I get really ticked off at Microsoft because they're constantly creating new technology that we don't really need --- yet another way to access databases, yet another new UI framework, blah blah blah. Mostly this just creates a constant spin cycle for app developers who get excited about new features, but don't deliver measurably better code. Schema is one of those very few new technologies that can really make a difference.

Disclaimer: I've been picking on Microsoft for years, pretty much since leaving ten years ago. Now I work there again. The difference? My complaints are slightly better informed. :)

Wednesday, February 22, 2006

Logitech Webcams

Logitech has been making webcams for a loooong time now. I think it was something like 1995 when I got my first one? Not exactly sure --- and it probably wasn't called a "web" cam then.

At this point they've become ubiquitous in our house. The #1 user is my son, who is always on talking to his grandparents, who finally got their own cams so they can wave back at him while he holds up the latest artwork or plays his guitar. I've actually used the camera for real on business trips a few times --- just like those sappy telecom company ads!

My advice is to just get a cheap $35 camera --- you don't need more at this point unless you're really going to spend a lot of time with it. USB connectivity has gotten amazing as well, so there's generally almost no setup hassle at all. Don't bother with whatever software comes in the package; popular IM apps like Yahoo Messenger support video natively now and that's all you need.


About a million years ago I was playing Racquetball in college and dislocated my shoulder. Following that incident I proceeded to have my shoulder come out on at least a weekly basis until 1996 when I finally found a great surgeon who realized that more physical therapy just wasn't going to cut it and sliced me open. After a few weeks recovery it's been perfect, but until this year I never went back to Racquetball.

My son and I took a "discovery" lesson together so that we both knew the rules and some basics about playing. It was fantastic. The pro at the club we're going to was great and gave us some super tips so that a nine year old and adult can play together competitively on a relatively even field --- he gets as many bounces as he wants, and if he doesn't return a serve it's a do-over. We're headed back tomorrow and I'm really looking forward to it.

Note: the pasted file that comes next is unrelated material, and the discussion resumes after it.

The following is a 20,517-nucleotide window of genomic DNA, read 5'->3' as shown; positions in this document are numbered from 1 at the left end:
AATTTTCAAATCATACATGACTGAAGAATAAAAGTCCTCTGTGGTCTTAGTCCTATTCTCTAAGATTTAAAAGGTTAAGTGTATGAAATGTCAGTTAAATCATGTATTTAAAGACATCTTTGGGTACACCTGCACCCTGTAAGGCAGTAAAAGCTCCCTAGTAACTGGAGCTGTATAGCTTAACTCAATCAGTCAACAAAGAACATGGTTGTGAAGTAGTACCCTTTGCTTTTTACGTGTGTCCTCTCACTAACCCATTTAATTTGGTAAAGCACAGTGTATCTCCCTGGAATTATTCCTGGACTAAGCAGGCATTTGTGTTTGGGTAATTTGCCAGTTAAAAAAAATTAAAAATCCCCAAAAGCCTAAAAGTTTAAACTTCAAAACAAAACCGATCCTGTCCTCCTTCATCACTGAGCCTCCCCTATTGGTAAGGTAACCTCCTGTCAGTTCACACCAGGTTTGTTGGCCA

Perhaps Squash next? I'm Mr. Active all of a sudden, wonder what caused that to happen?

Sunday, February 19, 2006

Real Vermont Maple Syrup

I grew up in the Northeast and the only syrup we ever had on the table was real maple syrup. Every spring when the trees would begin to run my family would take a ritual car trip up to one of the farms where we could see the syrup boiling in the big pans and get our annual supply.

One year in elementary school we tapped the big maples in front of the school. School was just a few blocks walk for me, so I had the job of checking the trees over the weekend. After very little action for a couple of weeks, the weather turned and I had to find every jug and bottle in the house and spent the whole weekend running back and forth replacing them. After all that I think we made a gallon of syrup at best, but boy did the classroom smell great for the week that we were boiling it down on a hotplate in the corner.

Anyways, it never occurred to me that people would actually eat that fake crap that you get at the supermarket. If that's what you use on your pancakes and waffles, please give the real stuff at try. It is pricier, but totally worth it unless you really are stuck.

We got a family gift of a homemade "brunch kit" over Christmas --- real syrup, pancake batter mix, and Canadian slab bacon (we had to supply the eggs). It was a great idea and a gift we really enjoyed. Yum!

Tealight Fountain

This was a Valentine's goodie --- a cordless, near-silent mini fountain with tealights and (ooh) decorative pebbles! It's quite cheap and as such I was worried that it would look cheesy, but it's really very, very nice.

The fountain takes about 24oz of water and is completely cordless, running on two AA batteries (unclear as yet just how long they'll last, but so far so good). It really is very quiet, enough so that the sound of the water in the fountain is all I really register when it's on. The pillars position the tealights nicely --- perfect for next to the bathtub. A great find!

Saturday, February 18, 2006

Avaratec Tablet PC

My kids have had a couple of computers in their playroom for years --- one of the benefits of starting and shutting down a bunch of companies over the last decade is a bunch of old hardware! For school this year, though, it made sense to get her a laptop that she could take to school and use in her room, etc.

I ended up getting her an Avaratec Tablet PC, which is at the low end of the tablet market. At just about $1,200 when I got it, it was a great deal. The first one was DOA which was a pain, but Circuit City took it back without any problems and then second one has worked great. It's a convertible, which means it can work as a traditional laptop or a tablet.